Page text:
Wall Street's roller-coaster ride, triggered by the meltdown in subprime mortgage lending, is spreading pain through financial markets -- but has not hit Main Street yet.
The bankruptcy filing by American Home Mortgage last week and the freezing of some funds at French bank BNP Paribas this week unnerved investors and roiled markets around the world.
Major central banks stepped in to supply liquidity to credit markets that were seizing up, helping to calm investor jitters and stem the fear-driven indiscriminate selling of securities that markets experienced on Thursday and Friday.
As bad as things are -- and they're bad -- people are imagining even worse and are dumping stocks willy-nilly, said Chip Hanlon, president of Delta Global Advisors Inc. in Huntington Beach, California.
Talk about credit and speculation about hedge funds lead traders and investors to a black-box area that nobody understands and it is easy to start imagining the worst, he said.
Investor sentiment is very clearly in the panic zone, Hanlon said.
Global stock markets fell in jittery sessions on Friday. The Dow Jones industrial average was off 0.75 percent at 13,171.18 in afternoon trade, and the FTSEurofirst index fell 2.4 percent, wiping out this year's gains.
World stock markets have shed more than 7 percent since hitting record highs only a month ago.
While the pain was sharp on Wall Street, the little guy was taking the market's ups and downs in stride.
I'm still young, so I just trust that (the market) will rebound, said Dawn Meyer, 35, who works at a law firm in the suburbs of Indianapolis, Indiana. She said her 401(k) retirement account was set to ride out the market gyrations.
It'll be a while before I retire, so it'll be a while before I have to readjust my 401(k), Meyer said as she stood in Times Square with her mother under the awning of the Hard Rock Cafe.
Nearby, Luis Mercado, a 32-year-old New Yorker selling spa treatments to passersby, expressed concern about the market turmoil.
It doesn't affect me directly, but everything affects everything. I'm aware that people are nervous and I would prefer a more optimistic climate, Mercado said.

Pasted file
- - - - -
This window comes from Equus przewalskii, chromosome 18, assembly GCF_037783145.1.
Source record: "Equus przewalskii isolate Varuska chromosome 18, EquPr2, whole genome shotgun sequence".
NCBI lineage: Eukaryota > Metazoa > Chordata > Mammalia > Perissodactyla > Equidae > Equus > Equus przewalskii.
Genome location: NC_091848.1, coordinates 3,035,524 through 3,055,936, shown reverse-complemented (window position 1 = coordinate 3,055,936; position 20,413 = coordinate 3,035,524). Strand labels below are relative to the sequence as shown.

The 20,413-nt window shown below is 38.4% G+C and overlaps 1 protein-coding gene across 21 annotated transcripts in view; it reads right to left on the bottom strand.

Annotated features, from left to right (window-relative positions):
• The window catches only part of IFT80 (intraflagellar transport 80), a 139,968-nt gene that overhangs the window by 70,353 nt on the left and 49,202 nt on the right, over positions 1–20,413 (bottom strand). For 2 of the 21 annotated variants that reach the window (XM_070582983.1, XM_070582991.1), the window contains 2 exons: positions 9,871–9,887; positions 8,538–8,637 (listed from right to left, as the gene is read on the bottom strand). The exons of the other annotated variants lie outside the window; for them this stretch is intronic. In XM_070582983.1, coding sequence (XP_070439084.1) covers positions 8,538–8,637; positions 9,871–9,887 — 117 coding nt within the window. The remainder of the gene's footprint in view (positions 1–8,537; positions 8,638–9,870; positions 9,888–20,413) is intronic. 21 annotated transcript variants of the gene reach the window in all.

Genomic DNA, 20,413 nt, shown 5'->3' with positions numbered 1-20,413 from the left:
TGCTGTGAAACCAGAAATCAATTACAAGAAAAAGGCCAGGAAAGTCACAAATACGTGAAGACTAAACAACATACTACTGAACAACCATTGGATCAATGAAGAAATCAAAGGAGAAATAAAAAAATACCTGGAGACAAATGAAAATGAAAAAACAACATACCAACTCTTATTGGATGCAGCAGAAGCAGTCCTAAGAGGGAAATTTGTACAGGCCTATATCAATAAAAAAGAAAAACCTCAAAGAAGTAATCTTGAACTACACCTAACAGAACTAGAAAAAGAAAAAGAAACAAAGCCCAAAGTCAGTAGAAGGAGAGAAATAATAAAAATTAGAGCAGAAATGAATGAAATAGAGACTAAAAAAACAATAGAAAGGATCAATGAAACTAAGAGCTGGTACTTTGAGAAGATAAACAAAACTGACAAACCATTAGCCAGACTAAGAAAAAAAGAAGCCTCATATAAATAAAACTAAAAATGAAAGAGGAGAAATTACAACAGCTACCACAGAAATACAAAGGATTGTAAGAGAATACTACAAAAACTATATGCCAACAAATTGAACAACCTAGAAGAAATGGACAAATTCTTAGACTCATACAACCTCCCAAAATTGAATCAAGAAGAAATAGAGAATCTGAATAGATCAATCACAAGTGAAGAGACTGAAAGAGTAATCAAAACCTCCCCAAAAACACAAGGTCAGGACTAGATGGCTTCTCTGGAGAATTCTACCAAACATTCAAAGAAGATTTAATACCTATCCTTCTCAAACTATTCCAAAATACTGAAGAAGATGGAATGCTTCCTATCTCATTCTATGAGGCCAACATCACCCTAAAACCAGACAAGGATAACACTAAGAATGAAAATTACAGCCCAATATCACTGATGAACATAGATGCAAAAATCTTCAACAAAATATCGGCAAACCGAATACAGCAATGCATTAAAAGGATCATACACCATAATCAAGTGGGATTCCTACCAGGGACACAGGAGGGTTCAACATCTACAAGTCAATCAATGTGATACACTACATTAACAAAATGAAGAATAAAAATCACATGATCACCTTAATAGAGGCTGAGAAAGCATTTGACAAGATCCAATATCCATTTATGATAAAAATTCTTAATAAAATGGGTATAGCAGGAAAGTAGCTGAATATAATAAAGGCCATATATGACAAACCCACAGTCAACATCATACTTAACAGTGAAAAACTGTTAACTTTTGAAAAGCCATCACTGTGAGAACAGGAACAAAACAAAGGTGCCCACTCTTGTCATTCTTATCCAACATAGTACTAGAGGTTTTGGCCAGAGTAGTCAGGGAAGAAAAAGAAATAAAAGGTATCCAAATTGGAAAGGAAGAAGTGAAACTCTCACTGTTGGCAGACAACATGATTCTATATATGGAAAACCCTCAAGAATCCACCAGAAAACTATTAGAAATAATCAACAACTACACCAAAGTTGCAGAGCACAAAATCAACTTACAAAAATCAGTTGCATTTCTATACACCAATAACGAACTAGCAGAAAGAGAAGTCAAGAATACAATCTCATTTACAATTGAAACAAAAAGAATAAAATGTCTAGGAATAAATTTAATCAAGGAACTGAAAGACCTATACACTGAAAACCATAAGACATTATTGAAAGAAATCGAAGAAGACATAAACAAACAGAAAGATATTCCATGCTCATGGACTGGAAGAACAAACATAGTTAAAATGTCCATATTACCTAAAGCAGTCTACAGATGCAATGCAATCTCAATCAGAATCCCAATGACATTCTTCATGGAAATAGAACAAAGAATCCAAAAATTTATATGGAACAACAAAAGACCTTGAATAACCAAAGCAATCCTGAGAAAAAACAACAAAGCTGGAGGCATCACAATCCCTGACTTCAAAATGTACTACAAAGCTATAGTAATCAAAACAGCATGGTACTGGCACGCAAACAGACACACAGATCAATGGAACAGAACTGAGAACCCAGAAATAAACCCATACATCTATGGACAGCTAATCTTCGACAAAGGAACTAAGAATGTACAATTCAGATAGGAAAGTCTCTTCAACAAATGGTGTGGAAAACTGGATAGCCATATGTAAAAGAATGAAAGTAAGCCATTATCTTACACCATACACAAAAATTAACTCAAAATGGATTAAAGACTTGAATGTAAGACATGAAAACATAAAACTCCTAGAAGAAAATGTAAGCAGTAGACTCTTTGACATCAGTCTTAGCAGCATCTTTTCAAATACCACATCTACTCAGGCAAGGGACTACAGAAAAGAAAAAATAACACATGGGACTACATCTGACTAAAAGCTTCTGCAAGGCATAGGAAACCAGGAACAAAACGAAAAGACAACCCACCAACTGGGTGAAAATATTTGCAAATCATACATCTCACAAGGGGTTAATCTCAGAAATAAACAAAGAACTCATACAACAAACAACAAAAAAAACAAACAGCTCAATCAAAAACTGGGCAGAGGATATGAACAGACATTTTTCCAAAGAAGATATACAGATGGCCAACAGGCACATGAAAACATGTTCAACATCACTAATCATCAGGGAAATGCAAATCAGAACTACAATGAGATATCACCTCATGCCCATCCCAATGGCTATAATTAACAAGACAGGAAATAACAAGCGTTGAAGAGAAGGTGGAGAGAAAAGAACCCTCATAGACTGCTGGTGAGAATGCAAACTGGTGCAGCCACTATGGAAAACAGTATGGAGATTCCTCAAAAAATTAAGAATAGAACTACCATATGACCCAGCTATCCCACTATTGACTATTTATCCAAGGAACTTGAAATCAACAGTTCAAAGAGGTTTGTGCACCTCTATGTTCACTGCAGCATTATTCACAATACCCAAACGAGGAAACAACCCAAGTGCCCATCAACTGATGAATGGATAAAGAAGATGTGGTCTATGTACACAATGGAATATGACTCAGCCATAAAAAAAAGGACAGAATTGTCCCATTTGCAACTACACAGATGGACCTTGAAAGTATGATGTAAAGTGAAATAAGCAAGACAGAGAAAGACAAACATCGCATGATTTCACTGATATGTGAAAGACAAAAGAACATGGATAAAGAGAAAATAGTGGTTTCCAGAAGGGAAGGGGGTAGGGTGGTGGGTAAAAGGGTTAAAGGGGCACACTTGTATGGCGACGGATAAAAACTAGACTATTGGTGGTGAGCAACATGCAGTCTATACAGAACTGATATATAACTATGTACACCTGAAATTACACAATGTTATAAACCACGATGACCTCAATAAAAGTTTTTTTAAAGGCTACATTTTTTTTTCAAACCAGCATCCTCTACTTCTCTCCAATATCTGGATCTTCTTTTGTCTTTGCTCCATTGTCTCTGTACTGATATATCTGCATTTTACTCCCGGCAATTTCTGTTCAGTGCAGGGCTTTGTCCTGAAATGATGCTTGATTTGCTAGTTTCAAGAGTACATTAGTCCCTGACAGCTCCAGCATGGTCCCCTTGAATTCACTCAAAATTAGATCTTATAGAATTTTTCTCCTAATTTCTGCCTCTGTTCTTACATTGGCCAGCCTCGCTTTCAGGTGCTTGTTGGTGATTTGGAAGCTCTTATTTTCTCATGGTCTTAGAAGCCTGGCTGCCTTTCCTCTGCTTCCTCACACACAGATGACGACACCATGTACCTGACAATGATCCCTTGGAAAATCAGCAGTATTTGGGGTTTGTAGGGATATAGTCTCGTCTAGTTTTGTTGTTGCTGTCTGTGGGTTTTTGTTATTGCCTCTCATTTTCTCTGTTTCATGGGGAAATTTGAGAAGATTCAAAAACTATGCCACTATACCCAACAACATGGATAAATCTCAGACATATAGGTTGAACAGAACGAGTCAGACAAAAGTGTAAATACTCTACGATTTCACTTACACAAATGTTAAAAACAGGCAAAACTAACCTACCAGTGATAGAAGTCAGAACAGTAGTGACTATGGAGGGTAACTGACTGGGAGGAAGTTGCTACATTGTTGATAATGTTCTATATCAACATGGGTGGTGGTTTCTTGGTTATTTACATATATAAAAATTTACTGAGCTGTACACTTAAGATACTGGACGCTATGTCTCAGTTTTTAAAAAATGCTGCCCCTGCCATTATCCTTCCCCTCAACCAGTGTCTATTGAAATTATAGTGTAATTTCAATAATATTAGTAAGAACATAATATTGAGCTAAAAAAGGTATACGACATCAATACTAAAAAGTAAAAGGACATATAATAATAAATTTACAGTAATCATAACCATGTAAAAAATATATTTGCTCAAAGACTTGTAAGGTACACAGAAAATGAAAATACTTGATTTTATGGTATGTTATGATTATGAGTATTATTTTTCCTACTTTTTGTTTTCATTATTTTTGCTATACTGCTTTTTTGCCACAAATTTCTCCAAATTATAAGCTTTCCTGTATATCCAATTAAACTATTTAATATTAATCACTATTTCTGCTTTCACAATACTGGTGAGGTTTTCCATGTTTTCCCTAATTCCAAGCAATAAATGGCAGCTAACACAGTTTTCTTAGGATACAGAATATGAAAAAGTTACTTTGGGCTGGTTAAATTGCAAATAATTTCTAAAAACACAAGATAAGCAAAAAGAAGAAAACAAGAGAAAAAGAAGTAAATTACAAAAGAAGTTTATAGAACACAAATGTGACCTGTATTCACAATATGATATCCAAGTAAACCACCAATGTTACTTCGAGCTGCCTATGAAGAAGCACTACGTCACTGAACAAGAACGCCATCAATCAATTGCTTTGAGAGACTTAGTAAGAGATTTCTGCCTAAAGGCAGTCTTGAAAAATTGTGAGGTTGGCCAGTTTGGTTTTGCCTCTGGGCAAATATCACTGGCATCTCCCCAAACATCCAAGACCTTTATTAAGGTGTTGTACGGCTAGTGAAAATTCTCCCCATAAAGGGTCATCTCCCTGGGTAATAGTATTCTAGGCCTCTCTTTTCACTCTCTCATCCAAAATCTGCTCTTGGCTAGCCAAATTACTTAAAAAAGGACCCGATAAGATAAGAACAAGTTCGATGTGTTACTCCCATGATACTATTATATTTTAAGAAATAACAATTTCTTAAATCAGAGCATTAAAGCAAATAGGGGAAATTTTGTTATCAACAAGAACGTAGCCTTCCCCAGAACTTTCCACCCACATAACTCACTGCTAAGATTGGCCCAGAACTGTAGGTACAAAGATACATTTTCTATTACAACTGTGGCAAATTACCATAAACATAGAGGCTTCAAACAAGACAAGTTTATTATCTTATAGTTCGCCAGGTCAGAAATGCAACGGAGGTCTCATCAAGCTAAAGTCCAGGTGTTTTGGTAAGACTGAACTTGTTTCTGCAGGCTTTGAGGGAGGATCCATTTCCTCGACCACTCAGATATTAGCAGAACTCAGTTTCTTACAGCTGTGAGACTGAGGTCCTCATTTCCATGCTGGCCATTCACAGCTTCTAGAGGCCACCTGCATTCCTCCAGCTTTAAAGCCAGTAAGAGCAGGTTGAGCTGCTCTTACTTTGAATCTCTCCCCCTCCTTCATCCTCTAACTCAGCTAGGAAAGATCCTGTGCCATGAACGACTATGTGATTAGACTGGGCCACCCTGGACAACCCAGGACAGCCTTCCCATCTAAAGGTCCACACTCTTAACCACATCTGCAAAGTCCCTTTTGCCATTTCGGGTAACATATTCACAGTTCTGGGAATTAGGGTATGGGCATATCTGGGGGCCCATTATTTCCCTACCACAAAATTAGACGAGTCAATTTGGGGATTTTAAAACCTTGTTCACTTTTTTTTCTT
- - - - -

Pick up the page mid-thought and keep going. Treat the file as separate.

I'm not Wall Street, I'm Main Street, he said. But I can't say (the market) doesn't affect me. A big change at the top will always trickle down.
Other New Yorkers were also a bit nervous, and others a touch more sanguine about the market's gyrations.
I shake my head in terms of what the market reacts to. It's like a bunch of Nervous Nellies out there, said Richard Taub, 53, who is in the process of buying a home.
I don't see a lot of real rational response. I see little events happen that people have knee-jerk reactions to. And I think it's a reaction rather than a calm, economic analysis.
Joe Hunt, a 60-year-old consultant, said he has watched the housing market with trepidation because he has hopes to move out of New York City.
My wife and I are approaching retirement, Hunt said. I am concerned about our future and our ability to sell our apartment.
For those at an age where they have moved investments to less volatile securities, the recent market rout hasn't reached epic proportions.
Everybody fears the unknown and right now there is a big unknown, said Salvatore Salamone, 67. The question is how far will the fear spread.
There are three stages that people undergo when speaking of market volatility, said Richard Curtin, director of the Reuters/University of Michigan Surveys of Consumers.
The stages are awareness that markets change, uncertainty about where markets are headed and taking a market's move seriously, Curtin said. Consumers are concerned that housing has been in a slump, but job and wage growth has offset those concerns, he said.
It's not a clear picture for consumers, but it is on balance more favorable than unfavorable, he said.
Brett Steenbarger, who has a doctorate in clinical psychology and coaches traders, said the recent increase in market volatility is new to many people working in the financial markets -- which has increased their stress levels.
Traffic to Steenbarger's Web site is up 40 percent since market volatility picked up in late July, and e-mail traffic has doubled, he said. Because job security is tenuous in the financial markets, market swings can boost stress, he said.
Very successful traders lose their touch when the markets change and they can't find that success again, Steenbarger said, adding that traders can live a fast life.
Traders as a whole don't differ from the population at large, he said. Among certain groups of traders I've worked with there's a higher incidence of drug and alcohol abuse. The very short-term traders who carry a lot of risk and are in and out of the market, they tend to burn the candle at both ends.
(Additional reporting by Kristina Cooke, Helen Chernikoff and Edith Honan)